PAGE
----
A Glance into Brandon's Imagination

The League of Legends Gun Armory

I had an interesting discussion with a colleague the other day, after we were discussing the free-to-play game design models at length. After tossing around the obligatory annoyance for the differences in monetization, we started talking about what it really was that bothered us about F2P games in general. Was it the fact that not everything was included in a game? Was it having to pay for things multiple times? Maybe just that gamers are, by and large, cheapskates? Or is it the lack of meaningful compensation for the player’s money much of the time?

Our ideas went all over the place, and though it wasn’t a discussion with any particular goal or agenda, we did start discussing something interesting that I wanted to write about.

league_example

Every time the annoyance at F2P gaming comes up, someone will, inevitably, bring up League of Legends. Now, that’s not without merit – League is easily one of the most high-profile and profitable free-to-play games in the world, and they’ve not only survived, but thrived on F2P, generating revenues rumored to be upwards of $100 Million per year.1

This is even more staggering when you consider that the game has largely avoided the derision that has seemingly attached itself permanently to the F2P moniker, eliciting groans from gamers when they hear the term. Instead, League has proven to be very popular, and I’m consistently curious why that is, but that’s a discussion that’s being had all over the place, and not really what I wanted to bring up.

(Though, I will say, the next point was brought up in conjunction with an aside comparison between Diablo 3 and Borderlands 2 which, owing to their perspective top-down and FPS views, may have had some influence in the conversation.)

I came to a realization last night as I was talking with my friend, and realized that, if you pull back to a high level, the Champions in League of Legends are no different than choosing a different “gun” in Call of Duty/Battlefield/Planetside 2, etc. Fundamentally, the “playstyle” of the weapon may change, but the “purpose” of the weapon is essentially the same, in that the player is contributing his/her skills to the completion of the overall goal.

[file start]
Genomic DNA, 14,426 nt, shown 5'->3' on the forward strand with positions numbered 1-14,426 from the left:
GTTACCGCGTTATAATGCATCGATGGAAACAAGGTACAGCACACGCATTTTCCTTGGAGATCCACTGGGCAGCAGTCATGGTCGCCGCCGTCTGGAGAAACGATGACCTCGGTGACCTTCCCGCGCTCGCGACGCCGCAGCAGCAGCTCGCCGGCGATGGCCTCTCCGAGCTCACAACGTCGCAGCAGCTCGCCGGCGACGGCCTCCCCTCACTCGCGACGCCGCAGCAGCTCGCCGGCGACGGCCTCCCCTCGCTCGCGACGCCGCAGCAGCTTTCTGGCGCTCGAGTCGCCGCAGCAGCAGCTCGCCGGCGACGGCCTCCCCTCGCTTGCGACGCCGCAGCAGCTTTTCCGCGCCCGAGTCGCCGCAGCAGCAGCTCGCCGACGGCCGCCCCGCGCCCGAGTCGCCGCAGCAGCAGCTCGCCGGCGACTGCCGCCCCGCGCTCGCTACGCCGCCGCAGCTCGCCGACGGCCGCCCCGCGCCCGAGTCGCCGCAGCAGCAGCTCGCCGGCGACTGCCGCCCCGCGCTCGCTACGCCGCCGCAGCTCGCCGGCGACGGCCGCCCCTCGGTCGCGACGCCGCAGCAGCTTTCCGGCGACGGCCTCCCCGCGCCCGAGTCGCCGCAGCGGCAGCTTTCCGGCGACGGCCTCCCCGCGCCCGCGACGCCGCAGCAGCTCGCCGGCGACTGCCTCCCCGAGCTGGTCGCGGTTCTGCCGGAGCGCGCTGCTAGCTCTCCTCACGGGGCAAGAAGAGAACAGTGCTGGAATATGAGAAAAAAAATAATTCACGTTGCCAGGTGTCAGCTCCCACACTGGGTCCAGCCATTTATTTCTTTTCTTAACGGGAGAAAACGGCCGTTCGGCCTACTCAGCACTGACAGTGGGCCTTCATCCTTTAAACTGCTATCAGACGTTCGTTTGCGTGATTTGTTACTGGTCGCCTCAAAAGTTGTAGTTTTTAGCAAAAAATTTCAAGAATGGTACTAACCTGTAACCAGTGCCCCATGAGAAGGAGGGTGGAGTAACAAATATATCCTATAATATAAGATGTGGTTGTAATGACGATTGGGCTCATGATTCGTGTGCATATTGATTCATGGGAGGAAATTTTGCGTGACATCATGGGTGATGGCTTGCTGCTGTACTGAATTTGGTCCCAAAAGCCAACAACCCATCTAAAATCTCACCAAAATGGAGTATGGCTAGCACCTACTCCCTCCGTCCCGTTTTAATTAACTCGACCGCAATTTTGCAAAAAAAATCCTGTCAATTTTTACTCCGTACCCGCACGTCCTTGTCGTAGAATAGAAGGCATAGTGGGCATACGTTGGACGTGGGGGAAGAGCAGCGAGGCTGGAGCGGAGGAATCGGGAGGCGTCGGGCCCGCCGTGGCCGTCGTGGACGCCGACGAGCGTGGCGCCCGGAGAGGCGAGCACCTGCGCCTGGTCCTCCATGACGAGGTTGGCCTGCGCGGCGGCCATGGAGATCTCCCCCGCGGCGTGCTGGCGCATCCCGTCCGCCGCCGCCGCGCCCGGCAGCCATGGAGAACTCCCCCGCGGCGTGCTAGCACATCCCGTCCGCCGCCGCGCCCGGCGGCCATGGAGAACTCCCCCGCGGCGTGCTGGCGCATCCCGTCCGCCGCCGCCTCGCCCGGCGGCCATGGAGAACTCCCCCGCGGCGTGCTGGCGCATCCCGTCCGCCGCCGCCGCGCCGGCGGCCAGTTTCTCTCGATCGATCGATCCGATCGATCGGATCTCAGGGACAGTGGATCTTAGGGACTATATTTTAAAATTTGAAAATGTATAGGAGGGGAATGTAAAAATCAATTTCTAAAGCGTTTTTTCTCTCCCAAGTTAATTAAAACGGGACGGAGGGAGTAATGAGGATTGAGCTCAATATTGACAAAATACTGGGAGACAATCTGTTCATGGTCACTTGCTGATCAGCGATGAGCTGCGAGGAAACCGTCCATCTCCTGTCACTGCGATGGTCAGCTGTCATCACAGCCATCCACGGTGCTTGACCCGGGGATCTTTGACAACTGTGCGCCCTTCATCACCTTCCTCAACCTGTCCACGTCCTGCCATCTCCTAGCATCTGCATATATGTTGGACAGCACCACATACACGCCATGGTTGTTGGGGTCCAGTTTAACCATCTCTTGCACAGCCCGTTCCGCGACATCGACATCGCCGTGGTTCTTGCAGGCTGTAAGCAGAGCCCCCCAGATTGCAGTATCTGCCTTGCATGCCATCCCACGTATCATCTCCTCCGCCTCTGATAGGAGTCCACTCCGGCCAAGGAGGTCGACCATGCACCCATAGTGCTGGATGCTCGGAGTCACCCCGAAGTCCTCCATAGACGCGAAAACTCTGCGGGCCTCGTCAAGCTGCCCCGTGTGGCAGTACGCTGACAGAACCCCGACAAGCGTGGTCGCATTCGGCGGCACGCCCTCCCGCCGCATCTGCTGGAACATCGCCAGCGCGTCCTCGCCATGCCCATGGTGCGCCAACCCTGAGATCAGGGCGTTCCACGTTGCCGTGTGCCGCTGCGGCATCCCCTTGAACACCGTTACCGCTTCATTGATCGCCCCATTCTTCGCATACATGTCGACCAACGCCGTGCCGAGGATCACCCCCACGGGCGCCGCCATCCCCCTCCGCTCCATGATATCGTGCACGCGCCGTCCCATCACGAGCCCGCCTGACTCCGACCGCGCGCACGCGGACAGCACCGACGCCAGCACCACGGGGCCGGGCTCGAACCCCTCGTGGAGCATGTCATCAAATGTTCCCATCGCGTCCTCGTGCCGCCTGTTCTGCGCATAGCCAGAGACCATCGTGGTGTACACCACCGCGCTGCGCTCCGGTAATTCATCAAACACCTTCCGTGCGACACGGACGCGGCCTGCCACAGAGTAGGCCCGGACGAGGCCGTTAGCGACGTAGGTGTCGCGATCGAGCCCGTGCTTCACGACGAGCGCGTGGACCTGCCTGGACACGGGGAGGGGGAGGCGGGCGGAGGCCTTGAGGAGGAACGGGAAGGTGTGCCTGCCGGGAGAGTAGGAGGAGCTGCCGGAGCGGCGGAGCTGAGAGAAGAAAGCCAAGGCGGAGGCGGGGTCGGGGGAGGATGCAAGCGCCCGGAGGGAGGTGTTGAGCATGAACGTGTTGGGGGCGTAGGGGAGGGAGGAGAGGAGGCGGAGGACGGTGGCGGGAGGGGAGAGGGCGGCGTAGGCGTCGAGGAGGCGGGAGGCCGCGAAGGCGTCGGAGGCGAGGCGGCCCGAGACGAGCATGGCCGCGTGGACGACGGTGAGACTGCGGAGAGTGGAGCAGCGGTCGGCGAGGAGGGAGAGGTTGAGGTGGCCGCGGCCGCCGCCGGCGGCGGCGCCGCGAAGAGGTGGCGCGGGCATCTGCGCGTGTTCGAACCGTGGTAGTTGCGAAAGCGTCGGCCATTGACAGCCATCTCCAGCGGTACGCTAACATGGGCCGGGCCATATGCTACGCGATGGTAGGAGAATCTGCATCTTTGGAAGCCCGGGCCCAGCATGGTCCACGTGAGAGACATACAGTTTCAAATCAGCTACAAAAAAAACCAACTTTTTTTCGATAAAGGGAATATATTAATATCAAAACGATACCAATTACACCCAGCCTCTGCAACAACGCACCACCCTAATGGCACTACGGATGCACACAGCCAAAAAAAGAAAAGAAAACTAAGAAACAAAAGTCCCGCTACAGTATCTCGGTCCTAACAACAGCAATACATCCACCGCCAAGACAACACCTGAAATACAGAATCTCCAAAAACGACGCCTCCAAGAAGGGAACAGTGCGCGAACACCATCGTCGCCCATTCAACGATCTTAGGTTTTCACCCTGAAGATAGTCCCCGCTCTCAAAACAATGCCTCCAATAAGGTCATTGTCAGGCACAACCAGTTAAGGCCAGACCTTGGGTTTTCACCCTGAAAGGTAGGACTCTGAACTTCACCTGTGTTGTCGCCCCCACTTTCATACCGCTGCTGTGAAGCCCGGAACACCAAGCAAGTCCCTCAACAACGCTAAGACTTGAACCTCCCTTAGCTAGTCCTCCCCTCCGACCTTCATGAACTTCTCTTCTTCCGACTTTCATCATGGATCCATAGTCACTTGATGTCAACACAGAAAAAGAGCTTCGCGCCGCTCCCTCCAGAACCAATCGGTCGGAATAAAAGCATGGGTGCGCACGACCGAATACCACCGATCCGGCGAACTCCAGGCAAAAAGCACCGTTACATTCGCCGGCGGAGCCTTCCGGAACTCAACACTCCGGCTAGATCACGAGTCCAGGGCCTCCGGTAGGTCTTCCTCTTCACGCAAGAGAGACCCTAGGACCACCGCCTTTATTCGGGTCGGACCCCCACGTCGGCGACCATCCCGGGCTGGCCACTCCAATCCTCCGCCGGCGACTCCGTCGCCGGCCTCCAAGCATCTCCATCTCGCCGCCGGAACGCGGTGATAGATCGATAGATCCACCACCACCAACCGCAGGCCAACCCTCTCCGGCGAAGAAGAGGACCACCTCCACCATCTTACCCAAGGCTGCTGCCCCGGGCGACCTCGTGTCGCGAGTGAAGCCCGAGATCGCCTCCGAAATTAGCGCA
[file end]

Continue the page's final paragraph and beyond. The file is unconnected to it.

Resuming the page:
The value difference between a LoL champion and gun, however, is notable. When you purchase a champion, you’re gaining an entirely new way to play the game. Four new skills, a new strategy, a new playstyle, and an individual narrative backstory and character round out your purchase, resulting in something that’s well-worth your initial investment.

By comparison, a gun, well, shoots stuff. Maybe reloads faster, or has a faster fire rate, more damage. But that’s it.

I’ve been thinking a lot lately over different games, and how others might better utilize the free-to-play space in ways that don’t feel cheap or lacking value for the player, and it feels like there’s something here. When a purchase is meaningful, it offers something unique to the player. Unique enough to change the way that the game is played, but still familiar enough that the entirety of the game that they’ve been enjoying is not different just because they made the purchase. (Borderlands 2 has done tremendously well with this strategy. Not in a F2P model, of course, but in their DLC. Topic for another day.)

So here’s the thought that I wanted to share today – How can we make the purchase of a gun, or really, anything in a free-to-play experience, have the value that a champion in League of Legends does? If we can figure that out in our own games, I think the benefits will follow.

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Sources: 1. Games Industry International – Persons of the Year 2012

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